IRI JI OHURU New Yam Festival

New Yam Festival

Culture, a way of life of a group of people exhibited in their behaviours, beliefs, values, and symbols that they accept, generally without thinking about them which are passed along by communication and imitation from one generation to the next. A Festival is said to be a performance that takes place annually, which is occasionally organized in the same place, time or season. It comprises dancing, music, eating and drinking.

Iri ji ohuru, also known as New Yam Festival as it is called by the Igbos, is an annual event that is held in high esteem and celebrated by the Igbo speaking tribe in West Africa, mainly Nigerians, it is placed with great importance than that Christmas day where dancing, drinking, and merrymaking is paramount. This cultural practice is held between July and August, towards the end of the rainy season to mark the end of harvest and the beginning of a new work cycle.

During the festival, natives from different clans and cities around the world come together, beautifully dressed and happy, as the essence of tradition eludes them and the reason for the season bounds them heartily with love and joy. Most times this occasion being fun-filled is never expected to come to an end due to the joy many gain from being a part of it. King of Crops (yam) as they call it, can not be eaten after yearly harvest without giving thanks to Chukwu (God) for an awesome farming season.

According to a popular myth about this festival, “It was said that during a severe famine, Igbo (from whom the tribe takes its name, was told that he must sacrifice his son, Ahiajoku, and his daughter, Ada, in order to save his other children. After they were killed, their flesh was cut into pieces and buried in several different mounds. A few days later, yams sprouted from the flesh of Ahiajoku, while cocoyams sprouted from the flesh of Ada. Igbo and his other children survived the famine by eating them. The spirit of Ahiajoku became the God of Yam. The myth of Ahiajoku is reenacted during the New Yam Festival each year. Each householder places four or eight new yams on the ground near a shrine. After saying some prayers, he cuts small portions off each end of the yams to symbolize the sacrifice of Ahiajoku. The yams are then cooked with palm oil, water, and chicken to make a dish that symbolizes the body and blood of Ahiajoku. The Igbo people consider the yam to be so sacred that at one time, anyone caught stealing it would be put to death. Today, such thieves are banished.”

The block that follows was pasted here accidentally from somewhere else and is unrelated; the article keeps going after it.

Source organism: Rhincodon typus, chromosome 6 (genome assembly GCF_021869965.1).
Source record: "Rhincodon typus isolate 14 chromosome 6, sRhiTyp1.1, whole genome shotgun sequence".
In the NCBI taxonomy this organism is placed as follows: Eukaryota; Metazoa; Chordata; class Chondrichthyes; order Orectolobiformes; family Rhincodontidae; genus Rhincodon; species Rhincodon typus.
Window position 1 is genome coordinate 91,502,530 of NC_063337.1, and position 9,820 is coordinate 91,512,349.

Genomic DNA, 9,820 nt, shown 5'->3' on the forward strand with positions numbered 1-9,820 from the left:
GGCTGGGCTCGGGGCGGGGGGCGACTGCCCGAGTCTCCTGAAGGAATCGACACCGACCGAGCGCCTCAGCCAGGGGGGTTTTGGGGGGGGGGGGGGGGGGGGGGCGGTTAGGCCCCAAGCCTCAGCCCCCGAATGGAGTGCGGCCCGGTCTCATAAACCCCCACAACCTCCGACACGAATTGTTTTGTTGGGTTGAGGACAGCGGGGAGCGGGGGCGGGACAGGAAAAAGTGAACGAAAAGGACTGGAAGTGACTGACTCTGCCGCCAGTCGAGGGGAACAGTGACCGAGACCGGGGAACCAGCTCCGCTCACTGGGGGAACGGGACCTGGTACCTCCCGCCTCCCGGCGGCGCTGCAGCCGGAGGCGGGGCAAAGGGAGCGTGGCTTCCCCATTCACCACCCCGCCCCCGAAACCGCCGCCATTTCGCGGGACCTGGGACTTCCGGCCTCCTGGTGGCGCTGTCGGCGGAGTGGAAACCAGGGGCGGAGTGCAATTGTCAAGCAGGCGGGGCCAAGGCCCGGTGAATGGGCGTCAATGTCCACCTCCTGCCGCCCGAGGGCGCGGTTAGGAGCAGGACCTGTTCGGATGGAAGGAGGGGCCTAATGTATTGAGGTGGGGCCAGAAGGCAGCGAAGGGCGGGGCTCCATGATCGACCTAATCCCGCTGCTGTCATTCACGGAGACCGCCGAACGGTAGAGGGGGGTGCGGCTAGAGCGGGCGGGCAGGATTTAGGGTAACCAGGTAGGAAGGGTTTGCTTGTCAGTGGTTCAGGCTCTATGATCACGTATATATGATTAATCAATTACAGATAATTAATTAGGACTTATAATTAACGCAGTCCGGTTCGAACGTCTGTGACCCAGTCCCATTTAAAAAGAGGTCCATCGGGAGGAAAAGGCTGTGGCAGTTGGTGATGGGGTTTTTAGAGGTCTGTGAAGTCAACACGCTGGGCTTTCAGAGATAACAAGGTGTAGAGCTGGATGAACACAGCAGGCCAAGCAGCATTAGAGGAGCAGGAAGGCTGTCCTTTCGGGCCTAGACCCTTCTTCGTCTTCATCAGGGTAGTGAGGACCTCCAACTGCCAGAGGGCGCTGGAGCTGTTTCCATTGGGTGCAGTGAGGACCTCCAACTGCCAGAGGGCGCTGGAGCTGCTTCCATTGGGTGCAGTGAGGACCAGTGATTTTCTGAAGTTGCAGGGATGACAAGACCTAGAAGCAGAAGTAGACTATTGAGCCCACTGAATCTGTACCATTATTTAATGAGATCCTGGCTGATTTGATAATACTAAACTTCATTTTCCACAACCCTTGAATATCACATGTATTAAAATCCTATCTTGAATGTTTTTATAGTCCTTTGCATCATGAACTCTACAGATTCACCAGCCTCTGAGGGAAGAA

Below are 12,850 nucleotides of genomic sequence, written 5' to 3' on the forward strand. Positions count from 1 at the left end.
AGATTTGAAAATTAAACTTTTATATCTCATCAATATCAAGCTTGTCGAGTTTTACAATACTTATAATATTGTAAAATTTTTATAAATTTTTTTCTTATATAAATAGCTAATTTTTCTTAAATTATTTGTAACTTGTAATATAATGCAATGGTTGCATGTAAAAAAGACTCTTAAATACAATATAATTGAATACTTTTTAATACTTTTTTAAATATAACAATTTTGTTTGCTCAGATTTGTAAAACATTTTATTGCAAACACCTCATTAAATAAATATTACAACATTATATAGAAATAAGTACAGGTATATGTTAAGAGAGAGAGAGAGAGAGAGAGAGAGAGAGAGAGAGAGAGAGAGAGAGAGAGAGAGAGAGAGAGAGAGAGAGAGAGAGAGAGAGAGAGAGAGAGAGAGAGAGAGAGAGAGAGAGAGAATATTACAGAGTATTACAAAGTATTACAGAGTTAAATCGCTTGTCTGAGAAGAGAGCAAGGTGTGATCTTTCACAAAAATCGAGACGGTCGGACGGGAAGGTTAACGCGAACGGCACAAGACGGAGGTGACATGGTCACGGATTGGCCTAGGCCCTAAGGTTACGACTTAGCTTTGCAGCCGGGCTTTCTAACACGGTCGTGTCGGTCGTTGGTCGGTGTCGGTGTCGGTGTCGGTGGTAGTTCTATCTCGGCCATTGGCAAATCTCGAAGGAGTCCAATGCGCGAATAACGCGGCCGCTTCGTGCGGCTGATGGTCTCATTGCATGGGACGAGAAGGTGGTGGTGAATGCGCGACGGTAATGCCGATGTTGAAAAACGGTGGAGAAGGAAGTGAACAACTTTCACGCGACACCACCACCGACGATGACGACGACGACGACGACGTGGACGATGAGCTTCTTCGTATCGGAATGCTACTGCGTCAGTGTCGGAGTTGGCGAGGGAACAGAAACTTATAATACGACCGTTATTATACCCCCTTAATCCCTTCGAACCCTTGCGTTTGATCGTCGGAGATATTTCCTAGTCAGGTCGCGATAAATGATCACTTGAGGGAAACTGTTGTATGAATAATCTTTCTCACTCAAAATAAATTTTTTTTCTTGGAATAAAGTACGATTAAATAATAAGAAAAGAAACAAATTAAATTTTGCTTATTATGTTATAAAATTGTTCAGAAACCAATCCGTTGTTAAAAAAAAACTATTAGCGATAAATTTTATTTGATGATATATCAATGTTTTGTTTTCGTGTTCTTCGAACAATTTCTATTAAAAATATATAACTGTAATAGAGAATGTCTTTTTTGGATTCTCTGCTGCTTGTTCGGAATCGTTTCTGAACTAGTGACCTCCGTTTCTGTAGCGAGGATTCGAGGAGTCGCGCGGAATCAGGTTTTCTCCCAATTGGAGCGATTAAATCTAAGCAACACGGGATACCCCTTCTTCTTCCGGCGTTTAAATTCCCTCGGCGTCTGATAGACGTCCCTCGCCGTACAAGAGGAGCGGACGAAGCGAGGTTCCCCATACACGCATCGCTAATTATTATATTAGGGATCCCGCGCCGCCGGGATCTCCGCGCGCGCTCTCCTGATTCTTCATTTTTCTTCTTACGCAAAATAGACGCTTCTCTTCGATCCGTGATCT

People appear gorgeously and beautifully dressed for this event, putting on breathe taking smiles with their very best on the display. Men are usually dressed in Isiagu (Igbo attire) of various colours, ranging from gold and red patterns. It is worn over a plain trouser or Wrapper with accessories such as beads, a staff, horsewhips or hand fans and a matching cap. The women are seen clad with wrapper tired around their chest, with beautiful beads decorating their hair and lying peacefully on their necks. Young maidens appear wonderfully adorned with beautiful beads on their finely plaited hair, on their necks and waist respectively. Nice wrappers are wrapped around their waist and a matching piece around their bosom, with colourful paintings designed on their dazzling bodies, a wonderful sight that cannot be overlooked.

Public shows such as; Cultural dance, masquerade parades and wrestling matches by different age groups as well as grades, are performed. Mouthwatering meals of pounded yam, steaming pots of egusi, oha, and bitter leaf soups are not excluded. Roasted yams with palm oil, meat, garden eggs, kola nuts hot drinks and freshly tapped palm wines are also served, making the festival memorable.

Princess Love Onuorah

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